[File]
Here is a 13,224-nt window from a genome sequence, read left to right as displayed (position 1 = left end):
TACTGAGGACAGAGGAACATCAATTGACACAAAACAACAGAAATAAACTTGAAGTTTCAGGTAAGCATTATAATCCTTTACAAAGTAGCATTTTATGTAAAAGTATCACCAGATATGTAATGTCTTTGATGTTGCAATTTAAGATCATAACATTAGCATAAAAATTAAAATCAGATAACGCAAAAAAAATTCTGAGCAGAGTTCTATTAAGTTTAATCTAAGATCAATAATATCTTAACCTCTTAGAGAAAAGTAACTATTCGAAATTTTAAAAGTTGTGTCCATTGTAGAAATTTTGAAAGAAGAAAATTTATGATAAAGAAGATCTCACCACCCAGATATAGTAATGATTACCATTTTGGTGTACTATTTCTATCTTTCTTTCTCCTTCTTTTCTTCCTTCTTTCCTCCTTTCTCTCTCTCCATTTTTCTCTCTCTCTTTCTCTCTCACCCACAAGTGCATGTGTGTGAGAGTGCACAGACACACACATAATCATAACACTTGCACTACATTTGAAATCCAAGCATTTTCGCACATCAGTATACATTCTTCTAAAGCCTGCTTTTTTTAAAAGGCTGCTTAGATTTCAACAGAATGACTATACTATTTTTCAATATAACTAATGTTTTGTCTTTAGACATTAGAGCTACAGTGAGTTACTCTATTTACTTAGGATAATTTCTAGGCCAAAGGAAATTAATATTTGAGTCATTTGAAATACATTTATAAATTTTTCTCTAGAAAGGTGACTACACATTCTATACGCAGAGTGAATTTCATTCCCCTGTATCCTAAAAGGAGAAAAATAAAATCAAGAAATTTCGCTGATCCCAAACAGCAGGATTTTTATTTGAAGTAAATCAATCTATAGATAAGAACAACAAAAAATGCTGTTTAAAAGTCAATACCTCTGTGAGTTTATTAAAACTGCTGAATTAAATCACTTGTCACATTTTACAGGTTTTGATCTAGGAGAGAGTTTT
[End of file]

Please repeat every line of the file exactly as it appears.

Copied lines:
Here is a 13,224-nt window from a genome sequence, read left to right as displayed (position 1 = left end):
TACTGAGGACAGAGGAACATCAATTGACACAAAACAACAGAAATAAACTTGAAGTTTCAGGTAAGCATTATAATCCTTTACAAAGTAGCATTTTATGTAAAAGTATCACCAGATATGTAATGTCTTTGATGTTGCAATTTAAGATCATAACATTAGCATAAAAATTAAAATCAGATAACGCAAAAAAAATTCTGAGCAGAGTTCTATTAAGTTTAATCTAAGATCAATAATATCTTAACCTCTTAGAGAAAAGTAACTATTCGAAATTTTAAAAGTTGTGTCCATTGTAGAAATTTTGAAAGAAGAAAATTTATGATAAAGAAGATCTCACCACCCAGATATAGTAATGATTACCATTTTGGTGTACTATTTCTATCTTTCTTTCTCCTTCTTTTCTTCCTTCTTTCCTCCTTTCTCTCTCTCCATTTTTCTCTCTCTCTTTCTCTCTCACCCACAAGTGCATGTGTGTGAGAGTGCACAGACACACACATAATCATAACACTTGCACTACATTTGAAATCCAAGCATTTTCGCACATCAGTATACATTCTTCTAAAGCCTGCTTTTTTTAAAAGGCTGCTTAGATTTCAACAGAATGACTATACTATTTTTCAATATAACTAATGTTTTGTCTTTAGACATTAGAGCTACAGTGAGTTACTCTATTTACTTAGGATAATTTCTAGGCCAAAGGAAATTAATATTTGAGTCATTTGAAATACATTTATAAATTTTTCTCTAGAAAGGTGACTACACATTCTATACGCAGAGTGAATTTCATTCCCCTGTATCCTAAAAGGAGAAAAATAAAATCAAGAAATTTCGCTGATCCCAAACAGCAGGATTTTTATTTGAAGTAAATCAATCTATAGATAAGAACAACAAAAAATGCTGTTTAAAAGTCAATACCTCTGTGAGTTTATTAAAACTGCTGAATTAAATCACTTGTCACATTTTACAGGTTTTGATCTAGGAGAGAGTTTT